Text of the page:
DETROIT, Feb 13 (Reuters) - BorgWarner Inc, which makes automotive turbochargers and emissions systems, posted a higher-than-expected quarterly profit on Thursday on strong demand for all-wheel drive systems, dual clutch transmission modules and other parts in its drivetrain business.
The auto parts maker, whose shares rose 1.5 percent in morning trading, also reiterated the full-year profit outlook it provided last month, although Morgan Stanley analyst Ravi Shanker called the margin forecast very conservative.
“The bad news in the results was the ongoing softness in the core engine business,” Shanker said in a research note. “The good news was the continued strength of drivetrain.”
The Auburn Hills, Michigan-based company is one of the biggest suppliers of turbocharging technology, which automakers have been using to boost fuel economy and meet upcoming federal standards for mileage.
Net income in the fourth quarter rose nearly 17 percent to $141.4 million, or 62 cents a share, from $121.2 million, or 51 cents a share, a year earlier.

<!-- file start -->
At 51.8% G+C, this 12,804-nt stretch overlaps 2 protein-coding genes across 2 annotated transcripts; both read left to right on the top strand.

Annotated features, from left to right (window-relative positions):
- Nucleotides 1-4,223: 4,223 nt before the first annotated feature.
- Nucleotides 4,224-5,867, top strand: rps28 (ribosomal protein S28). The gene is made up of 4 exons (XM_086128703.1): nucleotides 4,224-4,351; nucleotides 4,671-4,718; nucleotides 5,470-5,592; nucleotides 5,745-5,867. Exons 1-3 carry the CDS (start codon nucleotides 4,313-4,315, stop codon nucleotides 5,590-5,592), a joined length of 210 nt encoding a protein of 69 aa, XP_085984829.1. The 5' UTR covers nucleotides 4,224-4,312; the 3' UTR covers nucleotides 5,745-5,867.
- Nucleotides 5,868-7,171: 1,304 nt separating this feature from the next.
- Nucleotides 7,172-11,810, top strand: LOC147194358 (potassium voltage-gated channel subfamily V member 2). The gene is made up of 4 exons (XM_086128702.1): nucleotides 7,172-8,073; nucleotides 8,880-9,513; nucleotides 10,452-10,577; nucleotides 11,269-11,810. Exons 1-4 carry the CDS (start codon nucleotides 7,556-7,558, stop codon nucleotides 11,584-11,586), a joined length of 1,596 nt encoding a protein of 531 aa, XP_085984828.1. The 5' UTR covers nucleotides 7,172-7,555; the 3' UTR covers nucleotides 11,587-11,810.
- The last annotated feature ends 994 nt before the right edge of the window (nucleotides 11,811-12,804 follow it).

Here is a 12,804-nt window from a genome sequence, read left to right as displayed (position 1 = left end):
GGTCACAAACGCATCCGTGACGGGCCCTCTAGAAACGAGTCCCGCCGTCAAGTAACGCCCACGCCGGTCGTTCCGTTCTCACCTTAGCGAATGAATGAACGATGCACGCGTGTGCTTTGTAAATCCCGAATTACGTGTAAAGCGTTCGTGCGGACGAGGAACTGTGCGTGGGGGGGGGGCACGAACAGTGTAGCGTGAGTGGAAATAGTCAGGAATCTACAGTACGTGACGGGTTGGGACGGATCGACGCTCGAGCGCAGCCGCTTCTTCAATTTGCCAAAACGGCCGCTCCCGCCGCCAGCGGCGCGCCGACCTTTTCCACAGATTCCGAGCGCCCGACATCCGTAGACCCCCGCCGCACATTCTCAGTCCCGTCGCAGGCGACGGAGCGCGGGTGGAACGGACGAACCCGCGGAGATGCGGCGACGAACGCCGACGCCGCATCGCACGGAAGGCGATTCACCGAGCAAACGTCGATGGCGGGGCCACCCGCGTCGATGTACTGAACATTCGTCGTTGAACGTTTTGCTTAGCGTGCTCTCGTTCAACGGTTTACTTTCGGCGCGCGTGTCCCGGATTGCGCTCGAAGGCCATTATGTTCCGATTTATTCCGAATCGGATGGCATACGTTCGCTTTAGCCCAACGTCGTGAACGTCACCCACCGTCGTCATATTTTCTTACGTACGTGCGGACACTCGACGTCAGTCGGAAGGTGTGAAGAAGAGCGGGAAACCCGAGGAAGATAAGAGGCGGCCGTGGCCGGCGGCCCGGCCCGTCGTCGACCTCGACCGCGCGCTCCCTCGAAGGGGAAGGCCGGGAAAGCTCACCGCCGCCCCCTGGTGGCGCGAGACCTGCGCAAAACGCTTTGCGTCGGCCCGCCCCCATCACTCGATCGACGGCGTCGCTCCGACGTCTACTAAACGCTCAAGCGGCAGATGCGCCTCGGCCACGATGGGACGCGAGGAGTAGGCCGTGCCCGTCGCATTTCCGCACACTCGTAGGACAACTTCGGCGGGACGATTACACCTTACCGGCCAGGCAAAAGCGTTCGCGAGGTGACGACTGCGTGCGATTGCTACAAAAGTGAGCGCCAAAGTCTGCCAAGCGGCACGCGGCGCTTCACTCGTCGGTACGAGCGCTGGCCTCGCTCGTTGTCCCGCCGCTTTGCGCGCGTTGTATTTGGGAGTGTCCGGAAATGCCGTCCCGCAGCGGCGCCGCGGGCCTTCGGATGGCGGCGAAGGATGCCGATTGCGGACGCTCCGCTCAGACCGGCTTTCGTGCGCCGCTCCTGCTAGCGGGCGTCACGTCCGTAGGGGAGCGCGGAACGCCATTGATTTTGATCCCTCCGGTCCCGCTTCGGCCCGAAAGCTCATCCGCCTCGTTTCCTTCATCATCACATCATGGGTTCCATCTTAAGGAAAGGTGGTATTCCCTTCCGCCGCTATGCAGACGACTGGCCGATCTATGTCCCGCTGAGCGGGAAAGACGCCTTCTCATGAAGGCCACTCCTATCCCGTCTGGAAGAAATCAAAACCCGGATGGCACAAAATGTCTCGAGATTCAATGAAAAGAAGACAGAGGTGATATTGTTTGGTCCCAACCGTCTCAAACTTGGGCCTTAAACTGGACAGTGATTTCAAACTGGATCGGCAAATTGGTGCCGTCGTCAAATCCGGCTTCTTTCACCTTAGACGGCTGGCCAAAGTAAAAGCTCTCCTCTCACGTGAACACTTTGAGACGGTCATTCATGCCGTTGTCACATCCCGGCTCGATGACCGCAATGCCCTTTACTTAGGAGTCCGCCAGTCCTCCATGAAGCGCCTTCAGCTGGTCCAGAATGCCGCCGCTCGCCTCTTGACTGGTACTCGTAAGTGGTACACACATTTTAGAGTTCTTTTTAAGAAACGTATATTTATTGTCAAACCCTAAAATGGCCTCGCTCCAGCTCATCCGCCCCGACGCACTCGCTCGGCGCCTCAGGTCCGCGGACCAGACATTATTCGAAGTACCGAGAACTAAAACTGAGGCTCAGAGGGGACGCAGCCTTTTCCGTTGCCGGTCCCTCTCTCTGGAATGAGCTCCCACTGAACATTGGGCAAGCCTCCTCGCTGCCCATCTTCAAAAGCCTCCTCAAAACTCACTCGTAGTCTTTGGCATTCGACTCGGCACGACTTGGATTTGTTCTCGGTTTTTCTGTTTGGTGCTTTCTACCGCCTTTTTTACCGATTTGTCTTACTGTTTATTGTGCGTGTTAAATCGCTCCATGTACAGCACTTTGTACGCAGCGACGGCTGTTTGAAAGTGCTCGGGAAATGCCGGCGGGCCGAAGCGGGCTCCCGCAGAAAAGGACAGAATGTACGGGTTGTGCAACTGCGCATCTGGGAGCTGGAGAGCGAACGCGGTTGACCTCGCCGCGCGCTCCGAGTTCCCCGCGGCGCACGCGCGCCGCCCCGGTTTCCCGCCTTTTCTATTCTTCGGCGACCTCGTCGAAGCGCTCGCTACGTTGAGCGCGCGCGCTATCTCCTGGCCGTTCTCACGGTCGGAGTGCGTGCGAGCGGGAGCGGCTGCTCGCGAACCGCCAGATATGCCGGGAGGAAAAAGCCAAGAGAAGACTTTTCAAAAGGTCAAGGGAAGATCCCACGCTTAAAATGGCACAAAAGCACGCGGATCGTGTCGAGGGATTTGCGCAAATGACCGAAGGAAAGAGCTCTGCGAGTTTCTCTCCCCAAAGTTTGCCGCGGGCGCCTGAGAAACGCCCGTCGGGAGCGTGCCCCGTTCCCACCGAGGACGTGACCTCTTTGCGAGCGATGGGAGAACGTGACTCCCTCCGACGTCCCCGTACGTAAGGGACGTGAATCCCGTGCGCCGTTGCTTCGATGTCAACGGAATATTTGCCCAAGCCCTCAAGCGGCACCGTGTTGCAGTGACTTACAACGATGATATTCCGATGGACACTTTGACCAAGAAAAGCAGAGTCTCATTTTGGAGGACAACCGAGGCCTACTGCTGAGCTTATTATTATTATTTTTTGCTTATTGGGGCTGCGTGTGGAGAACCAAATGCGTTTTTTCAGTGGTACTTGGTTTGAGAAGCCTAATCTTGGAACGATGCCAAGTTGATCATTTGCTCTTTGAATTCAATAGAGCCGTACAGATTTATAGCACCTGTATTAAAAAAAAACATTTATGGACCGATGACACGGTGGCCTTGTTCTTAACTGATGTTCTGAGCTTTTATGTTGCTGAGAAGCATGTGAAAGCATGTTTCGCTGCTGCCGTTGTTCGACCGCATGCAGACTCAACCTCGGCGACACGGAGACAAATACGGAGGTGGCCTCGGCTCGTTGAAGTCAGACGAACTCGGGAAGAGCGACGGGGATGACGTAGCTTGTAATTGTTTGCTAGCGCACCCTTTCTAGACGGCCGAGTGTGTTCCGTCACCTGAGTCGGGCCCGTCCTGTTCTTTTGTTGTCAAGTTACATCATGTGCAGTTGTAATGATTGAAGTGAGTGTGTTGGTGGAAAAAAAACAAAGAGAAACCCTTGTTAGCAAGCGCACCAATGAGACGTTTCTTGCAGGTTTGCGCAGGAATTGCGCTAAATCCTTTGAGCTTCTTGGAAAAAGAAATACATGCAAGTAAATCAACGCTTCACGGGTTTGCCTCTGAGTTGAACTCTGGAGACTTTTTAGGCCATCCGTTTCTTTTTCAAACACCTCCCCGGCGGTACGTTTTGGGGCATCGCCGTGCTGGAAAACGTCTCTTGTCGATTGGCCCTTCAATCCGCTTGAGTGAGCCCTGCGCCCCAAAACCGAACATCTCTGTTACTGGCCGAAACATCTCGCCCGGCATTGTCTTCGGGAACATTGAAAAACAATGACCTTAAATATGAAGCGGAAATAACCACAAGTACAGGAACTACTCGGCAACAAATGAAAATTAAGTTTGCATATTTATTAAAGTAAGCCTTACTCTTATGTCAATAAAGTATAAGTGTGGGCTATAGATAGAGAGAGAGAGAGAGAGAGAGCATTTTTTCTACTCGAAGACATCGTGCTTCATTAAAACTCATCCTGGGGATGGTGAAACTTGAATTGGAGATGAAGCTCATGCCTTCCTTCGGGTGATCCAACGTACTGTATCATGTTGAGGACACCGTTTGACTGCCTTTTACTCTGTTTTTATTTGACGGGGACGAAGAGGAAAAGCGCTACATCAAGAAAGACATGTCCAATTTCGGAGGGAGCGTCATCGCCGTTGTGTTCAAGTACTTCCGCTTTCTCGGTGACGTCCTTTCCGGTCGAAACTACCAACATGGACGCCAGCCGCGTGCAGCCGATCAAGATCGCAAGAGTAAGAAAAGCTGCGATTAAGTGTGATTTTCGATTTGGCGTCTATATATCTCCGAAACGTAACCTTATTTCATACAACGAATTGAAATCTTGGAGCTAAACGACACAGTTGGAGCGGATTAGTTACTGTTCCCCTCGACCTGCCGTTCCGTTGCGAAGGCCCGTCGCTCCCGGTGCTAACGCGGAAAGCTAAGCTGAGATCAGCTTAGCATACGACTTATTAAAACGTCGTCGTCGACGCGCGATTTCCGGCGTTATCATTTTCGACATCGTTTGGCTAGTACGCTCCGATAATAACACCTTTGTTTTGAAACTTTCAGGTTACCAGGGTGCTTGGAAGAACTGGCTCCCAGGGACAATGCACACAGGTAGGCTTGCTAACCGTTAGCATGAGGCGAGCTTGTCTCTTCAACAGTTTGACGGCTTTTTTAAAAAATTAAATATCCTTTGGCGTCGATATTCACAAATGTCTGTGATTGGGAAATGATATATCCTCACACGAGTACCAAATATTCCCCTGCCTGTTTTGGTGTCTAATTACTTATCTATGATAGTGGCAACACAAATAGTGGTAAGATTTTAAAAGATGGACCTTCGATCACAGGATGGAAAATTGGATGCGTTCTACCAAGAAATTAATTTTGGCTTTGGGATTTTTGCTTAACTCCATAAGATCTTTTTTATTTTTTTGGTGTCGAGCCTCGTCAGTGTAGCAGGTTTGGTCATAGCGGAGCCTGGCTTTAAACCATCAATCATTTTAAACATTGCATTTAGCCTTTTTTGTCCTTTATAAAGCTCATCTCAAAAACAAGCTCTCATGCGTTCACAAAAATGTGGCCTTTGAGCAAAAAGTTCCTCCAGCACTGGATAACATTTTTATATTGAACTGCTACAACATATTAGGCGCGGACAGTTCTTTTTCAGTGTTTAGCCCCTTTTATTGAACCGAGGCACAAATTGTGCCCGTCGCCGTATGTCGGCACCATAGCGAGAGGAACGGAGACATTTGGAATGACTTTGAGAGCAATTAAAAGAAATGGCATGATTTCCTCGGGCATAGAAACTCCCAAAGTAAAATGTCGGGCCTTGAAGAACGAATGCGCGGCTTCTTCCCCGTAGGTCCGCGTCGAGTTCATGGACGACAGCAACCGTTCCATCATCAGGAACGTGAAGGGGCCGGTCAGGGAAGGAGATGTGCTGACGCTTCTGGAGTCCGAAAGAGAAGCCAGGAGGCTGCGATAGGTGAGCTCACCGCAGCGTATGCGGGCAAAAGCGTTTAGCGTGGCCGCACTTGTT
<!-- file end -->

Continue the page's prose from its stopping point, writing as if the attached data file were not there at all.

Excluding restructuring charges and other one-time items, BorgWarner earned 79 cents a share, 8 cents more than analysts polled by Thomson Reuters I/B/E/S had expected.
Analysts credited some of the earnings beat to a lower-than-expected tax rate as well as low-than-anticipated corporate expenses. Guggenheim Securities analyst Matthew Stover estimated those two factors had aided the bottom line by a combined 5 cents a share.
Revenue rose 10 percent to $1.89 billion. Analysts had expected $1.9 billion.
In the company’s engine segment, adjusted earnings rose 14 percent to $208 million, below expectations of $224 million by Morgan Stanley’s Shanker. But the drivetrain segment’s profit jumped 43 percent to $71 million, exceeding his estimate of $59 million.
BorgWarner affirmed its 2014 outlook, saying it still expected to earn $3.10 to $3.25 a share. Analysts forecast $3.23.
As part of that outlook, the company expects net sales growth of 7 percent to 11 percent from 2013, excluding acquisitions, and operating income margins of 12.5 percent or higher.
BorgWarner’s 2013 margins were 12.4 percent, according to Shanker.
The 2014 outlook excludes the impact of the pending acquisition of Gustav Wahler. In December, BorgWarner said it would acquire the German maker of exhaust gas recirculation valves, tubes and thermostats in the first quarter for an undisclosed amount.
Shares of BorgWarner were up 85 cents at $56.29 in morning trading on the New York Stock Exchange.